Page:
The Ole Ball Game

Does a pitcher's foot still have to be on the rubber when releasing the ball? If so, how can Carter Capps pitching be legal?

Normal pitching motion and release

Normal pitching motion and release

Anonymous asked: Capps (Miami Marlins) is clearly off of the rubber when he releases the ball.

Rick answered: Thank you for your question, an interesting one indeed!

Rule 8.01 Legal Pitching Delivery (a) Windup...The pitcher shall stand facing the batter, his pivot foot in contact with the pitcher's plate and the other foot free.

From this position any natural movement associated with his delivery of the ball to the batter commits him to the pitch without interruption or alteration.

He shall not raise either foot from the ground, except that in his actual delivery of the ball to the batter, he may take one step backward, and one step forward with his free foot.

When a pitcher holds the ball with both hands in front of his body, with his pivot foot in contact with the pitcher's plate and his other foot free, he will be considered in the Windup Position.

The Marlins contacted MLB seeking clarification and MLB said they just wanted to make sure he dragged his foot and not get too elevated in the air.

I looked at the video of him pitching the other night. He appears to leap up and out, resets the pivot foot on the ground and delivers the pitch.

While it all appears to be continuous motion, that pivot foot sets down and the pitch is delivered from a considerable distance advantage.

As you look at the images above, most pitchers are releasing the baseball off their front foot, which ultimately pulls their pivot foot along and into their follow through.

The rule does not actually speak to the pivot foot actually disengaging the pitcher's plate, other than to make a throw to a base in a pickoff attempt, or to step back and reset.

It does say the delivery motion has to be without alteration. To me, when the pivot hits the ground and becomes a base from which to finish that pitch, the delivery motion has been altered.

I was not a pitcher. As a hitter, I would have trouble accepting that he is not receiving a greater advantage when allowed to jump out, set that foot down and throw.

Pitchers already have the advantage of the mound height; which over the years has been tampered with depending on whether MLB felt the game needed more scoring, or less scoring.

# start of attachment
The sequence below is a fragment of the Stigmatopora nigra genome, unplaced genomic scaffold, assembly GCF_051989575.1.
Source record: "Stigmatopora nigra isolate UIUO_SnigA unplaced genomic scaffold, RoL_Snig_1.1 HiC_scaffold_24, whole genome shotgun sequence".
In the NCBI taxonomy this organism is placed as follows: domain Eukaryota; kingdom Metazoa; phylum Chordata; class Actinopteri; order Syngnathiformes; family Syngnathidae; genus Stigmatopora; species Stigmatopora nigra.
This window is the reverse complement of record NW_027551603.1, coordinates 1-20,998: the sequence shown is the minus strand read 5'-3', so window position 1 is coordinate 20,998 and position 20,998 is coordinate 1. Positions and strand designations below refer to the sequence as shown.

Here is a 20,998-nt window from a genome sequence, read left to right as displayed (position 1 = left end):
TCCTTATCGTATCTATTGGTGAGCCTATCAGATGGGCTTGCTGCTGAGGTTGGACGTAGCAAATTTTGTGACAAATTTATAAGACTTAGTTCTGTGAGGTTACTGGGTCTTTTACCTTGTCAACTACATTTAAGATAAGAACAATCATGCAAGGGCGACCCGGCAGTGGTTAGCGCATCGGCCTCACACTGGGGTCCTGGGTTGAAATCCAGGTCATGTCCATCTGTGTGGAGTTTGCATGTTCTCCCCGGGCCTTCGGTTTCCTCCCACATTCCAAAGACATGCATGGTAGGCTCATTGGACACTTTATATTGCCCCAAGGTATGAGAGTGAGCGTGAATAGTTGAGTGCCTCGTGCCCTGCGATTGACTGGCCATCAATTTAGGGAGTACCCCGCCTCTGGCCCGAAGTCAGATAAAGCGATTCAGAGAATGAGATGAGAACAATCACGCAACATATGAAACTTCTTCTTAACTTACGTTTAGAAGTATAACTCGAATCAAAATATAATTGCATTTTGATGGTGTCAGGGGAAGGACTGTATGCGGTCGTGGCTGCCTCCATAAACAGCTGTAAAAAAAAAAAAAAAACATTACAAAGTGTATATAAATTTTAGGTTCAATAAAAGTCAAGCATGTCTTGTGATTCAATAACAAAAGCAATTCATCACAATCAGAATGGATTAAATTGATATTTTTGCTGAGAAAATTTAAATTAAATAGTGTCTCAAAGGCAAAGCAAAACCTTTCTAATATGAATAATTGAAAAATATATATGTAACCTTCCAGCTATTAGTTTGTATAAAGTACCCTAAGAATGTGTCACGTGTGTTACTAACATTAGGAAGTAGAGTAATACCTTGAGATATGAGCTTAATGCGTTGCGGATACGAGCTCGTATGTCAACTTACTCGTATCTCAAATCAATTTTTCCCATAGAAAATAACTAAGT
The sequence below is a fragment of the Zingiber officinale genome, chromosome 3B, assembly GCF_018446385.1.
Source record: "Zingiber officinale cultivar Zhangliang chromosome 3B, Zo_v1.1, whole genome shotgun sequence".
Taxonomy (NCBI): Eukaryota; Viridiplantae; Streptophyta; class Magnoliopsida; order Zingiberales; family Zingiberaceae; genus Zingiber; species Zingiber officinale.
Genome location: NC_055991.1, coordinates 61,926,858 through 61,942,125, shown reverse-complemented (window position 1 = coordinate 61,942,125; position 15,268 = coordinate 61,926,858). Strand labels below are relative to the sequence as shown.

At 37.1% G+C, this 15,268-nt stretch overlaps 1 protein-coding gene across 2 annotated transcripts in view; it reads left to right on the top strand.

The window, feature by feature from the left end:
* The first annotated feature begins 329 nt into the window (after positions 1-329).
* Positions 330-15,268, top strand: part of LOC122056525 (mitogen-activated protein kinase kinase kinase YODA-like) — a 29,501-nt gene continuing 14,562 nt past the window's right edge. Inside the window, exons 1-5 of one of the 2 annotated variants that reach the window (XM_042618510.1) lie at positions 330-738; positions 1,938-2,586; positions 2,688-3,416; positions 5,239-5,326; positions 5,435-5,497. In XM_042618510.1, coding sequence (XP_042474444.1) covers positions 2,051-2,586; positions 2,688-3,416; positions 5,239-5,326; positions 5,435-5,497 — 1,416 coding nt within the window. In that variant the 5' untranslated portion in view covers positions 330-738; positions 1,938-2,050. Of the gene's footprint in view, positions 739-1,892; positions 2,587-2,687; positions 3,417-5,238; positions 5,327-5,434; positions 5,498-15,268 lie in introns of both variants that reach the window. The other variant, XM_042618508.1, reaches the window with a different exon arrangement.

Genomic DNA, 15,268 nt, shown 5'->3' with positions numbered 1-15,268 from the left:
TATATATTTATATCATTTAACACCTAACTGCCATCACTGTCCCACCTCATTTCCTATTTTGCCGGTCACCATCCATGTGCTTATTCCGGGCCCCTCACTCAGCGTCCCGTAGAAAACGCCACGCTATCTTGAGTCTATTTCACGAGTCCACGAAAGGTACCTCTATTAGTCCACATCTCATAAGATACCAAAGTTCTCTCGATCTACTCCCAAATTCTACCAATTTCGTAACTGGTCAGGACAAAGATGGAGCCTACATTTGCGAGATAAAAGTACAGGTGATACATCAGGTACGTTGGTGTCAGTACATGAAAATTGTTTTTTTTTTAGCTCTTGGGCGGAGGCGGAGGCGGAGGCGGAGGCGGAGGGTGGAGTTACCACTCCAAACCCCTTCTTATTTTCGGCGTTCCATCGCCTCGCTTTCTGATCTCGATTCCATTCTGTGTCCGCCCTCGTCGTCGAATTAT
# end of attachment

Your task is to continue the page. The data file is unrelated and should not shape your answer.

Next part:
They say that a pitch thrown at 100 mph gives the hitter the "old hide and seek count of 1001" to make a decision on whether to swing or not.

This one looks to become a debate as the season moves forward. If pitcher's are successful with this action, hitters will be lobbying for a clarification of the rule.

If it works out that, even with the distance advantage, the jumping action negates a pitcher's accuracy, it will become a mute point.

Certainly, the rule as written needs better verbiage. Not sure MLB saw this one coming!

Yours in baseball,


Comments for Does a pitcher's foot still have to be on the rubber when releasing the ball? If so, how can Carter Capps pitching be legal?

Average Rating starstarstarstarstar

Click here to add your own comments

May 31, 2018
Does Verlander cheat? NEW
by: John B. Schneller

Watching Verlander pitch against the Yankees in Houston this year, I noticed I could see his heel and spikes on the rubber before his windup. I was a pretty good pitcher in my time so it got my attention. As he pivoted to deliver a pitch, it sure looked like he was ahead of the rubber about 2"-3" and not in contact with the rubber thru his pitching delivery and release of the ball, giving him an advantage, or is it cheating? I tried to pivot on the rubber starting with my heel on the rubber and I could not pivot and keep contact with the rubber. I think the Yankees should keep this in their back pocket, not unlike keeping quiet about the pine tar on George Brett's bat.

Jun 17, 2017
Unless it's very very quiet. . . .
by: Karen Kraft

Moot. Not mute.

Jun 05, 2017
Yes it does and it is one of the many ways pitchers "cheat"
by: West

You are correct about pitchers cheating by not staying on the rubber.

When I pitched "back in the day", I would regularly move around the rubber to throw the batters timing off.

If I wanted to give the appearance of a faster pitch I would step anywhere from 6 inches to even a foot if I felt the umpires were not paying attention. If I wanted to accentuate a changeup I would pitch from behind the rubber.

Another way that really worked well was pitching off the side. Though this one is more difficult as the home plate umpire can see this deception.

Pitchers are allowed to move around, but the push off foot must be in contact until the plant foot lands.

Click here to add your own comments

Join in and write your own page! It's easy to do. How? Simply click here to return to Ask The Baseball Coach.

Spalding, Old Time Bat Display

Louisville Sluggers. 1920's

Copyright© All Rights Reserved.
Copyright© All Rights Reserved.